Slavery

It was a surprise for me to discover the extent to which the Viking economy depended on slavery. Scandinavia was under-populated and there was a huge demand for cheap manual labour. Slaves provided the workforce to replace the strong young men when they went off each year to raid and plunder abroad. Slaves worked on farms and helped to provide the raw materials required to build the Viking ships.

A Viking battle axe, their weapon of choice

A Viking battle axe, their weapon of choice

Slaves were also a very valuable trading commodity for the Vikings. Commercial centres trading in slaves, such as Dublin, were supplied with the prisoners taken by Norse raiding parties. The price of a slave in Dublin was 12 ounces of silver for a man and 8 ounces for a woman.

The distinguished Swedish historian, Wilhelm Moberg, estimated that 20% of the Swedish population at this time were slaves, or bondsmen, as he called them. They had no rights and were bought and sold as chattels. They were mainly of three types: prisoners of War, Voluntary slaves, (often selling themselves to repay debt), and those who had been born into bondage by virtue of the fact that their parents were slaves.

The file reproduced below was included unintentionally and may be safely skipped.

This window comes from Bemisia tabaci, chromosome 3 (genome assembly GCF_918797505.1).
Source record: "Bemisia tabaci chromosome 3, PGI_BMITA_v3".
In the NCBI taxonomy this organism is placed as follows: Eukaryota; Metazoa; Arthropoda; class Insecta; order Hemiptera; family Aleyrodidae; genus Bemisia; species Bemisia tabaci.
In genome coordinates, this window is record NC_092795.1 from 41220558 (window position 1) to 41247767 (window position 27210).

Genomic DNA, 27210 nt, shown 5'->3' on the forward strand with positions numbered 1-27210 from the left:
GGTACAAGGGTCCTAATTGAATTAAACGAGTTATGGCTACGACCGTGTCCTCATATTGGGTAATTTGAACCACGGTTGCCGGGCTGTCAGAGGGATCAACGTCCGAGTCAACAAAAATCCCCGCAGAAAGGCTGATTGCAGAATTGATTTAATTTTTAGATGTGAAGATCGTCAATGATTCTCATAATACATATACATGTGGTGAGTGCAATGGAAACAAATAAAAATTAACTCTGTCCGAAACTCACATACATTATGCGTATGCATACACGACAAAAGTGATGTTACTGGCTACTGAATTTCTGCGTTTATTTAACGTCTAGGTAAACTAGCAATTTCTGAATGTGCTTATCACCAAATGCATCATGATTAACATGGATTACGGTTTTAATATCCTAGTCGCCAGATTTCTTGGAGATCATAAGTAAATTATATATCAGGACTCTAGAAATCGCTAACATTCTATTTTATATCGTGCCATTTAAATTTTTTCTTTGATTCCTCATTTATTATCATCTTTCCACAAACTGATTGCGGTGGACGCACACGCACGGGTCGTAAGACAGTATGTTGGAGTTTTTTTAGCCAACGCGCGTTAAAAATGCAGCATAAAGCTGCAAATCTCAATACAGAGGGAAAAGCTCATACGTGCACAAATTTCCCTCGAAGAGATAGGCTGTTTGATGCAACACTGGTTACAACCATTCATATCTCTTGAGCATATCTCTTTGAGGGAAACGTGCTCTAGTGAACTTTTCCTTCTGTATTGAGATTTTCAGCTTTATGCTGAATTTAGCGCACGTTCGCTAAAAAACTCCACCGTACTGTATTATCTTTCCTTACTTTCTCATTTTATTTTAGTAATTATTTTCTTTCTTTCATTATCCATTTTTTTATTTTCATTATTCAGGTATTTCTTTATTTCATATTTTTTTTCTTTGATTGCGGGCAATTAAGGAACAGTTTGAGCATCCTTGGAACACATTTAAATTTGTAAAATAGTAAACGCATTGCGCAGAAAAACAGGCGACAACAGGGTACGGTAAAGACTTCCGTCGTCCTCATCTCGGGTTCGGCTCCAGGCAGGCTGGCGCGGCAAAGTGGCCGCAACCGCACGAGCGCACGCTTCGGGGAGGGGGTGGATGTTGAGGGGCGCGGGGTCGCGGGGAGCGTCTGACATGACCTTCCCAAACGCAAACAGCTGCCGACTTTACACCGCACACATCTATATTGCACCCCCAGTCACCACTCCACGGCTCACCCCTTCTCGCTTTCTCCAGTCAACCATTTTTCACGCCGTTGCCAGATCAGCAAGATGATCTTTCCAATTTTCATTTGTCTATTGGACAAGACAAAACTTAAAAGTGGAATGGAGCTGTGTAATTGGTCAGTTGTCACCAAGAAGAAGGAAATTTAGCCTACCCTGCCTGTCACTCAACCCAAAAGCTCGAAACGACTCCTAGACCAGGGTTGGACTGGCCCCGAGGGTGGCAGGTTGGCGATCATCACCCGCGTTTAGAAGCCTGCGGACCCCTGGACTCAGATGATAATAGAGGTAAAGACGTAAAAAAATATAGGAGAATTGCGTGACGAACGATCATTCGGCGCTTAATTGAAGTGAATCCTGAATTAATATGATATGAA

Generally, slaves were treated well, partly because of their intrinsic monetary value, but also because the condition of slaves reflected the status of their owner. However, their lives were totally in the hands of their masters. Not infrequently, slaves were used as human sacrifices to curry the favour of the pagan gods.

The very word “slavery” is morally repugnant in our modern society, but almost every country in Europe had a hand in the slave trade in the 17th and 18th centuries. However, what is not generally known is that a huge number of English people were enslaved in Barbary. (This name came from Berber the inhabitants of North Africa). Thousands of English men, women and children were captured in the seventeenth and eighteenth centuries in raids by Barbary slave traders, on the west of England, in particular Cornwall. Sailors also fell victim to capture at sea. In the sixteenth century around 175,000 English sailors were captured by the Barbary slave traders.

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